M/V Uchuck III

Uchuck III pulls in behind sailboats at Kyuquot dock

Somewhere in the midst of our well-deserved post-prandial naps, we sense movement around us. Voices, outboards, legs of people and dogs on the dock on high side of our low tide portholes. Finally when I  rouse myself, I find the renowned Uchuck towering over us and the other little sailing circumnavigators lashed to the dock flats. M/V Uchuck III is the once-a-week supply boat that has nourished these villages for generations.

What a cool boat! She must be about 100 feet long and is made of wood. Her powerfully built black prow stands nearly 25 feet above the waterline. She’s got every manner of cranes and winches that can take stuff to into and out of her massive hold. There’s large spar from the base of which two great pole extend obliquely, giving her the look of an overgrown troller.

Floks arrive to pick up their supplies.

With the help of the operator standing on the bow, the cranes sway and lift cargo our of her gaping hold while workers down below call out instructions. Freezers, five ton bags of gravel, aluminum dock gangways dangle in the air before being lowered gently over the port side onto the dock. At the same time a succession of flat bottom aluminum boats pull up on starboard to receive shrink wrapped pallets of groceries, propane tanks, rolls of corrugated metal and packages of asphalt shingles. Meanwhile skiffs arrive from all corners of the island’s cove and the adjoining mainland and tie up all around Aurora. Whole families turn out, Native grandmothers under umbrellas, beautiful babies. It rains steadily but the kids play and neighbors catch up with on the news while waiting for their goods. All this takes a couple of hours. Two empty garbage dumpsters come off; two full ones are waiting to go on. The Uchuck has thirty stops on its weekly route and so cargo in the hold needs to be shifted and rearranged.

That’s what the bow end of the boat looks like. Midships she has a wonderful, high, semi-cylindrical pilot house, white with perfectly round windows. Behind it is a tall yellow smokestack, flanked by yellow dorades, one facing fore the other aft.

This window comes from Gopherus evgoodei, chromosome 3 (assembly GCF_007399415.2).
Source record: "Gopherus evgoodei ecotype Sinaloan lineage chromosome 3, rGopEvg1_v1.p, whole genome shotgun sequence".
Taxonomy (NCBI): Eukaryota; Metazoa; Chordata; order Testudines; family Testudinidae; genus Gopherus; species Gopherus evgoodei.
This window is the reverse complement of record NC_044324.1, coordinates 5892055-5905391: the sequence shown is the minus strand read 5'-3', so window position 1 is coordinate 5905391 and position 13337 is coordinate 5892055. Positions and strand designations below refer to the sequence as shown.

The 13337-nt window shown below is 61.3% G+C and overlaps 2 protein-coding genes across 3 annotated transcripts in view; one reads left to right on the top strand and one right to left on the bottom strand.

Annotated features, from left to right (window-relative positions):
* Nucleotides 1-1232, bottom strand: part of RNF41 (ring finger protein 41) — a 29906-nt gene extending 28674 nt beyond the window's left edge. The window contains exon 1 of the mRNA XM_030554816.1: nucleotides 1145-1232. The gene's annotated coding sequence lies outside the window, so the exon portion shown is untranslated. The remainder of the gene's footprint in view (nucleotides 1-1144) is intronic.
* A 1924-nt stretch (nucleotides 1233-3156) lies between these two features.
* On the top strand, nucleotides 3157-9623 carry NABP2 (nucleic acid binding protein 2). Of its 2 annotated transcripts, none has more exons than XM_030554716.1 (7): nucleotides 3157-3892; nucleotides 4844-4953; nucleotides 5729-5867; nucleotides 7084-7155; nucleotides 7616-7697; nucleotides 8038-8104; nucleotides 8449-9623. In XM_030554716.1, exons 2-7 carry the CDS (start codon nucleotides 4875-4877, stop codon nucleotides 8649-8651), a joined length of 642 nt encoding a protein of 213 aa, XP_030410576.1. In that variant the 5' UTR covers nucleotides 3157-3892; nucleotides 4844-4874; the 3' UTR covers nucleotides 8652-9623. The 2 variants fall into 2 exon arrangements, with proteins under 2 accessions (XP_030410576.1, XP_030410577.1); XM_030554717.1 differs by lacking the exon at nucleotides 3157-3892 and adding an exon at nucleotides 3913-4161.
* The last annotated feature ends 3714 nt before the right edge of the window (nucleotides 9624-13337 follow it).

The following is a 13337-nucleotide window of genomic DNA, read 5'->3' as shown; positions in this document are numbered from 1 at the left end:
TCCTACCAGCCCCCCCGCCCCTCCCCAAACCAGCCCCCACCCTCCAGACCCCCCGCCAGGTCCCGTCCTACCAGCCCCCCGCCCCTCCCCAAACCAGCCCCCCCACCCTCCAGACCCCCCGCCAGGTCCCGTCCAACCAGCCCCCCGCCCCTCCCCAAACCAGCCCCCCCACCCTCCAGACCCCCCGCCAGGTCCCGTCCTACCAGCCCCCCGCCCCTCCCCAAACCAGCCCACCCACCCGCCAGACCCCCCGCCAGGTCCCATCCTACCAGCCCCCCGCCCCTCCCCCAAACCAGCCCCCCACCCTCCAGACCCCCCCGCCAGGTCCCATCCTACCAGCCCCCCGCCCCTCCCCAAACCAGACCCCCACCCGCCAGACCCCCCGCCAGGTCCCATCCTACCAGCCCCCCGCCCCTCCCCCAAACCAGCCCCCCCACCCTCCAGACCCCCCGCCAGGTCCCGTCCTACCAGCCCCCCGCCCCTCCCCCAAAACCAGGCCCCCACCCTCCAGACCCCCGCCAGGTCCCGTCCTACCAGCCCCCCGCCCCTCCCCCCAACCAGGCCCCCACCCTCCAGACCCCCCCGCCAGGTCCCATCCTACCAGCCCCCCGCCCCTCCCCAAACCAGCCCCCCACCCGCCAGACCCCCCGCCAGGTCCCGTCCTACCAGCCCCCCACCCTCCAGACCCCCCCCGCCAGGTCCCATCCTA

The stern end is something else altogether. Think Victorian day cruiser on a Swiss Lake. An upper deck with lovely teak benches. A main deck with a light wooden booths in front of fine windows and a outdoor walkabout roofed by the upper deck. Yes, the M/V Uchuck is also a passenger ship. There are no BC Ferries on the West Coast; this is it. Like the Alaska State Ferry, the Uchuck takes the adventurers with backpacks and kayaks. Unlike the Alaska State Ferry, there are no cars – what would a car do here? – and the Uchuck often eschews formal ports of call, dropping off kayakers in the middle of nowhere. And while the Uchuck overnights at a village dock passengers don’t sleep on board. No cabins and no tents pitched on deck. Nope. Passengers going on the next day are accommodated in village families.

Wow. There is hope for old mariners who have seen the West Coast and may very likely want to come back but not under their own sail. We loved our trip on the Alaska Marine Highway – and in fact plan to take it all the way to the Aleutians in 2013. But now we have another adventure to pencil into the future and to recommend to friends who may want to join us.


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